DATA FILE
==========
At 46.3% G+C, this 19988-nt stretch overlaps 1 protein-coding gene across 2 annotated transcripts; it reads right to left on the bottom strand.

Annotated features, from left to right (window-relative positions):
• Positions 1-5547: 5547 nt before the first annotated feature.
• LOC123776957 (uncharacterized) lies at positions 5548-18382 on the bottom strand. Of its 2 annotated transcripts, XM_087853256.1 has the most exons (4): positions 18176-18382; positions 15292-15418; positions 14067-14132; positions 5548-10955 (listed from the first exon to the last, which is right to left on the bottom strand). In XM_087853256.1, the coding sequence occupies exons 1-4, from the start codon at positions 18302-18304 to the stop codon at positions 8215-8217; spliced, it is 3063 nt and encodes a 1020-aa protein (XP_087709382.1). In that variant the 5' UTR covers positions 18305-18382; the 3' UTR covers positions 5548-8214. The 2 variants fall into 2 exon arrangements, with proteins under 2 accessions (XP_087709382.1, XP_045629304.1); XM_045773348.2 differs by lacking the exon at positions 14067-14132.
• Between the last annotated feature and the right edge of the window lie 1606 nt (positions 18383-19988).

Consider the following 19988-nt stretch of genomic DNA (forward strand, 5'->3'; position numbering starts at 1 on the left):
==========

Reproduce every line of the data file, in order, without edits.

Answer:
At 46.3% G+C, this 19988-nt stretch overlaps 1 protein-coding gene across 2 annotated transcripts; it reads right to left on the bottom strand.

Annotated features, from left to right (window-relative positions):
• Positions 1-5547: 5547 nt before the first annotated feature.
• LOC123776957 (uncharacterized) lies at positions 5548-18382 on the bottom strand. Of its 2 annotated transcripts, XM_087853256.1 has the most exons (4): positions 18176-18382; positions 15292-15418; positions 14067-14132; positions 5548-10955 (listed from the first exon to the last, which is right to left on the bottom strand). In XM_087853256.1, the coding sequence occupies exons 1-4, from the start codon at positions 18302-18304 to the stop codon at positions 8215-8217; spliced, it is 3063 nt and encodes a 1020-aa protein (XP_087709382.1). In that variant the 5' UTR covers positions 18305-18382; the 3' UTR covers positions 5548-8214. The 2 variants fall into 2 exon arrangements, with proteins under 2 accessions (XP_087709382.1, XP_045629304.1); XM_045773348.2 differs by lacking the exon at positions 14067-14132.
• Between the last annotated feature and the right edge of the window lie 1606 nt (positions 18383-19988).

Consider the following 19988-nt stretch of genomic DNA (forward strand, 5'->3'; position numbering starts at 1 on the left):